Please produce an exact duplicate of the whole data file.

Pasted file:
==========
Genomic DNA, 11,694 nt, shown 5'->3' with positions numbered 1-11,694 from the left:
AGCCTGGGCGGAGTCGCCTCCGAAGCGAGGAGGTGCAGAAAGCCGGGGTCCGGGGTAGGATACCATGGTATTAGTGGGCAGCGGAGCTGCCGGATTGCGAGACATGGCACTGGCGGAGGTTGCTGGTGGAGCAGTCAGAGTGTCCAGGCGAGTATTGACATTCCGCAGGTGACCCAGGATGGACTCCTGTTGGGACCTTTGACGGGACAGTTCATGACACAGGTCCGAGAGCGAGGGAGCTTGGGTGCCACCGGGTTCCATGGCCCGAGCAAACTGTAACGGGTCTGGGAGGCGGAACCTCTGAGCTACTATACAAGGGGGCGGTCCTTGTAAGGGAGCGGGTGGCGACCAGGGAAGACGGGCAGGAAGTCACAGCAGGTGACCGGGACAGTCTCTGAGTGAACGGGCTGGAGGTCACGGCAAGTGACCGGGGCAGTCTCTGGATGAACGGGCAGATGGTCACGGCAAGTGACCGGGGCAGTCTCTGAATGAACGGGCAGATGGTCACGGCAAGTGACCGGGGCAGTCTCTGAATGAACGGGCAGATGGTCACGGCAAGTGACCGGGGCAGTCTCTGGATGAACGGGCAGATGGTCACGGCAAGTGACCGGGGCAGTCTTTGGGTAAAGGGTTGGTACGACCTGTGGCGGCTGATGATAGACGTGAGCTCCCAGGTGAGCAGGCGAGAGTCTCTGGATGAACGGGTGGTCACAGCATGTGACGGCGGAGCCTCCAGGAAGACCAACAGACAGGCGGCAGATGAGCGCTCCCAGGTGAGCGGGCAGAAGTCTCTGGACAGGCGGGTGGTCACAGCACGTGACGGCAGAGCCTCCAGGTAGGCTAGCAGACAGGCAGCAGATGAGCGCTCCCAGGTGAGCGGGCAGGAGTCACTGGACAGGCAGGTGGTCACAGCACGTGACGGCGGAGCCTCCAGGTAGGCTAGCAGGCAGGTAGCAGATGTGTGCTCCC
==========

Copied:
Genomic DNA, 11,694 nt, shown 5'->3' with positions numbered 1-11,694 from the left:
AGCCTGGGCGGAGTCGCCTCCGAAGCGAGGAGGTGCAGAAAGCCGGGGTCCGGGGTAGGATACCATGGTATTAGTGGGCAGCGGAGCTGCCGGATTGCGAGACATGGCACTGGCGGAGGTTGCTGGTGGAGCAGTCAGAGTGTCCAGGCGAGTATTGACATTCCGCAGGTGACCCAGGATGGACTCCTGTTGGGACCTTTGACGGGACAGTTCATGACACAGGTCCGAGAGCGAGGGAGCTTGGGTGCCACCGGGTTCCATGGCCCGAGCAAACTGTAACGGGTCTGGGAGGCGGAACCTCTGAGCTACTATACAAGGGGGCGGTCCTTGTAAGGGAGCGGGTGGCGACCAGGGAAGACGGGCAGGAAGTCACAGCAGGTGACCGGGACAGTCTCTGAGTGAACGGGCTGGAGGTCACGGCAAGTGACCGGGGCAGTCTCTGGATGAACGGGCAGATGGTCACGGCAAGTGACCGGGGCAGTCTCTGAATGAACGGGCAGATGGTCACGGCAAGTGACCGGGGCAGTCTCTGAATGAACGGGCAGATGGTCACGGCAAGTGACCGGGGCAGTCTCTGGATGAACGGGCAGATGGTCACGGCAAGTGACCGGGGCAGTCTTTGGGTAAAGGGTTGGTACGACCTGTGGCGGCTGATGATAGACGTGAGCTCCCAGGTGAGCAGGCGAGAGTCTCTGGATGAACGGGTGGTCACAGCATGTGACGGCGGAGCCTCCAGGAAGACCAACAGACAGGCGGCAGATGAGCGCTCCCAGGTGAGCGGGCAGAAGTCTCTGGACAGGCGGGTGGTCACAGCACGTGACGGCAGAGCCTCCAGGTAGGCTAGCAGACAGGCAGCAGATGAGCGCTCCCAGGTGAGCGGGCAGGAGTCACTGGACAGGCAGGTGGTCACAGCACGTGACGGCGGAGCCTCCAGGTAGGCTAGCAGGCAGGTAGCAGATGTGTGCTCCC